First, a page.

Product Reviews

Yikes! Five months since my last update! I've actually been cooking up a bunch of new recipes, but don't have hundreds of beautiful photos to share, so the print-outs with stains and mark-ups simply languish in my junk drawer.

I had intended to write this product review in time for Christmas wish lists. But you can go ahead and mark them for now because let me tell you: you will love this USA Pan non-stick bakeware.

I learned about USA Pan at the Music City Food + Wine Festival. As I was relaxing and letting copious amounts of food settle, I struck up a conversation with a couple of their representatives. They had several pieces of the bakeware on hand and were nice enough to give me a muffin pan and a loaf pan to try out. I have to admit I was dubious; I'm not a fan of most non-stick bakeware, not least because it never seems to work.

USA Pan non-stick bakeware is different, though. First, it's heavy (and heavy-duty), which I like. But most importantly, the non-stick comes from a proprietary coating of non-toxic silicone that

actually works! Without greasing at all! There are all sorts of other reasons why these products are great, but that's the top two right there: non-toxic and really, truly non-stick. And let me tell you, I tried to make stuff stick. Corn muffins, blueberry muffins, and my banana nut bread. All popped out with no effort and no mess. Take a look:

Look at that smooth bread. I pulled it out just like that. You can still see the steam on the loaf pan. And the imprints on the bread!
Here's a cornbread muffin that also popped right out. Not even a crumb left behind.

And finally, the blueberry muffin--the ultimate test! The residue wiped right off with a damp sponge.

Even messy blueberry muffins were an easy clean-up because the residue outside the muffins just wiped right off with a damp sponge. No scrubbing and no damage to the non-stick coating.

I can't say enough good things about this bakeware. Not only is it absolutely technically fantastic, it's not expensive! Most pans cost between $10 and $30, so I'll be adding several more pieces. I hope they will soon add Bundt and tube pans to their product line. Visit their online store to see the entire product line.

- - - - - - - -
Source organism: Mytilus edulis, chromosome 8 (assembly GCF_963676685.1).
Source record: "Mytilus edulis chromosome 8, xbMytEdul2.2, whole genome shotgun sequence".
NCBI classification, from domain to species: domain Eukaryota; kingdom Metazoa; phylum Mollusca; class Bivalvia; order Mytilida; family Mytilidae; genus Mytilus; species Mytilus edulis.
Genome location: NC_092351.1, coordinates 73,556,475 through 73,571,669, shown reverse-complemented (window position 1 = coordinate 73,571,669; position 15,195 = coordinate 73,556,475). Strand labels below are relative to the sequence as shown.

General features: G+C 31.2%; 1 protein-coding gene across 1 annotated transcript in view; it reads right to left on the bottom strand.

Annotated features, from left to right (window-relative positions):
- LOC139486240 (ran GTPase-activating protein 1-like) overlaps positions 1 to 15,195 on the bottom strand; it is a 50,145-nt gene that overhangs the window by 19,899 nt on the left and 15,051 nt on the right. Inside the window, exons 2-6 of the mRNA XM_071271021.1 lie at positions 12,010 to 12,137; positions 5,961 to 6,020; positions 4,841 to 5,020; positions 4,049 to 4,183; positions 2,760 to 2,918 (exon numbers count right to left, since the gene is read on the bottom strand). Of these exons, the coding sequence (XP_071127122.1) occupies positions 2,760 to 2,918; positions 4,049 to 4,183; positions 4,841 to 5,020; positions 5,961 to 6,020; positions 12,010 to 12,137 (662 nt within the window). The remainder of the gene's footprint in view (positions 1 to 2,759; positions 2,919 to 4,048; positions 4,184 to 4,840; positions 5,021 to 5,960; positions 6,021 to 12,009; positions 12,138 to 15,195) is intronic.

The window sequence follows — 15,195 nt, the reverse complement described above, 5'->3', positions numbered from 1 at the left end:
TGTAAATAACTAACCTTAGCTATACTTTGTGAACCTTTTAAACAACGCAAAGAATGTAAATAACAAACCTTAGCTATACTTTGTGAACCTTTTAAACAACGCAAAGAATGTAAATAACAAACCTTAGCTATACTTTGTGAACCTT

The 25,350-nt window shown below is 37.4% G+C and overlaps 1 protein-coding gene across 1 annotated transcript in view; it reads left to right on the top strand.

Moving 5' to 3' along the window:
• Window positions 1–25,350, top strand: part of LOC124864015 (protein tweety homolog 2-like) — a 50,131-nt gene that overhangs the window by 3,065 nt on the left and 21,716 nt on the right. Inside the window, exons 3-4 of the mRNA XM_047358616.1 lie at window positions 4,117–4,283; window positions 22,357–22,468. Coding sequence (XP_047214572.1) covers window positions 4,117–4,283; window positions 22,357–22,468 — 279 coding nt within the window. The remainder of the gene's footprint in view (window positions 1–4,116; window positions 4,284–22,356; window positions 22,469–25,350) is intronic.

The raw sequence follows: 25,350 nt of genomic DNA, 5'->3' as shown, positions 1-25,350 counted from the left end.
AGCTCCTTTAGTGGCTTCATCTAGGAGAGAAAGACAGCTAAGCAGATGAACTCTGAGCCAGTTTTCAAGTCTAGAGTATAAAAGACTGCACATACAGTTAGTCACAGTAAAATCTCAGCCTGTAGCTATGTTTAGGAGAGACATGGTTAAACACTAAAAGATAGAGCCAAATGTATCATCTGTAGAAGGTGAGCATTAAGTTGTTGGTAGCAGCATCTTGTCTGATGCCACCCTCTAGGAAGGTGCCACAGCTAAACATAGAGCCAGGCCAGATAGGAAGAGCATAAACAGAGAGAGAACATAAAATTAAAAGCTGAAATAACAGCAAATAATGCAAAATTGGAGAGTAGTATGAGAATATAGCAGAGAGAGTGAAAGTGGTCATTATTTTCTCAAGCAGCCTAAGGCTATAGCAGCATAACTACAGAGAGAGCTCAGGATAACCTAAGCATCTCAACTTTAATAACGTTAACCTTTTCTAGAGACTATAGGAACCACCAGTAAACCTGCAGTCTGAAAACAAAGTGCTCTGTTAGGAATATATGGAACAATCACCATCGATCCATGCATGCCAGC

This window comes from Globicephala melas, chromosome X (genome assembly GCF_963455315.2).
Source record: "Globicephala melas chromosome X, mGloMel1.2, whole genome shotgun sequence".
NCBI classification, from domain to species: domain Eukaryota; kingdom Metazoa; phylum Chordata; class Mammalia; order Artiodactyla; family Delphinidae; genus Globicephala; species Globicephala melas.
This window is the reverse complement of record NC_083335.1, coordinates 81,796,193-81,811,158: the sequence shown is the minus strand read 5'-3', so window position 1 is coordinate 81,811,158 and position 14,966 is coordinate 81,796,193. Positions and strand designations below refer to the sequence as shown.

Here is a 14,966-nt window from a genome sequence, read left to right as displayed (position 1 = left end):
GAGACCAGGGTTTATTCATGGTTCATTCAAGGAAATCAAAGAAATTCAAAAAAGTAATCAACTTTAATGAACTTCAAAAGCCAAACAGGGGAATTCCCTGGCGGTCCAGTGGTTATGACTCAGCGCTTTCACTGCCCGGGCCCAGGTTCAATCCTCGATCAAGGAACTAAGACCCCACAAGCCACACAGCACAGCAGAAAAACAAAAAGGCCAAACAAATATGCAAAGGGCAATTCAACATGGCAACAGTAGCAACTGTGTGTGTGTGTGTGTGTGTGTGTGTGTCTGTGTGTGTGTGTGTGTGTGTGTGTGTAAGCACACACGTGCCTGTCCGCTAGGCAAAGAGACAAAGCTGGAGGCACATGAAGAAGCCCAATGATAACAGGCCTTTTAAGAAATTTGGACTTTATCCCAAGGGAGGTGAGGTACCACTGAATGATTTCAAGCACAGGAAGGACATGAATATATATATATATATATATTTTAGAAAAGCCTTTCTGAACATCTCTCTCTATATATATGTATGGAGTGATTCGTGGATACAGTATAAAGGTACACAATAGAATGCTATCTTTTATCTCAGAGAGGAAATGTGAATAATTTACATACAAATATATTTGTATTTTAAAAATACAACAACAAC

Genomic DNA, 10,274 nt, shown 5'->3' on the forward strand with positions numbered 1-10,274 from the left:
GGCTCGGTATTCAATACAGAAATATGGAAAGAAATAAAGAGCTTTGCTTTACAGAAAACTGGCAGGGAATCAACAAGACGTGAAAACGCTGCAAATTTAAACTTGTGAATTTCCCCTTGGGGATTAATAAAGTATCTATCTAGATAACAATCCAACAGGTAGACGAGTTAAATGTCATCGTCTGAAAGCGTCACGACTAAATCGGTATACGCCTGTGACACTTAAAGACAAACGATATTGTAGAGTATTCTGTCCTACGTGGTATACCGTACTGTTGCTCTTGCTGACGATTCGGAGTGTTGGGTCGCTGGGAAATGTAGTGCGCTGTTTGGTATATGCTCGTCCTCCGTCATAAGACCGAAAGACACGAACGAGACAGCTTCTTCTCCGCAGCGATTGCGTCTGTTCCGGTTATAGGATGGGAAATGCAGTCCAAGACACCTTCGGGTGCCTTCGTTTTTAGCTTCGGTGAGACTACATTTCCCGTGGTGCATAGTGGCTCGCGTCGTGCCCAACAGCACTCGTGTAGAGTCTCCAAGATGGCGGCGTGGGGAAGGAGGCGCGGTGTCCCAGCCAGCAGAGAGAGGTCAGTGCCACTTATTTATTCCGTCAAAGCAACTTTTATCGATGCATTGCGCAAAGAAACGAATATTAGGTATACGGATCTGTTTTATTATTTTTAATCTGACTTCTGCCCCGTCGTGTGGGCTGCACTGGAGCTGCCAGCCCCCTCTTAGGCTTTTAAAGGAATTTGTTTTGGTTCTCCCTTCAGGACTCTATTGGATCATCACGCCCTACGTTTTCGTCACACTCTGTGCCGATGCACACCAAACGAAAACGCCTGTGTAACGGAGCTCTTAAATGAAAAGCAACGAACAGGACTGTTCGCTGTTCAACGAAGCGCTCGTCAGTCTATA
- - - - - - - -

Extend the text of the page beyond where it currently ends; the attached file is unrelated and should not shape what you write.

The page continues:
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What's this? Finally, a post, but not a recipe? I have been in a real rut lately. I haven't been making anything new. A year into it, and the house is still under renovation. But! One room is completely finished! A powder room, but still. Many other rooms just need the trim painted and the windows cleaned, but both of those are still big jobs. Though the kitchen is functional, it's not finished and I don't have the time or energy to make big, elaborate meals in it. But someday!

In the meantime, I thought I'd share some of my favorite vegan items since I'm trying to eat more vegan at home.


First up is Gardein. I don't love a lot of fake meats, but everything I've had from Gardein has been really great. Their stuffed "turk'y" was as good as the Trader Joe's and Tofurky turkeys, but I only see it around the holidays (and I believe the TJ's version is no longer available). Their mandarin chick'n is also a favorite. Gardein is easy to find in most "healthy" freezer sections. I've seen Gardein products at Kroger and Publix as well as Whole Foods. Gardein really helps a good dinner come together quickly and easily.

Next, I finally got around to trying Dandies vegan marshmallows. I didn't realize that I even missed marshmallows, but I wanted to eat the whole bag right away. I think they taste better than standard grocery store marshmallows. There's a great vanilla flavor and the texture is perfect. As far as I know, Whole Foods is the only store around Nashville that carries them.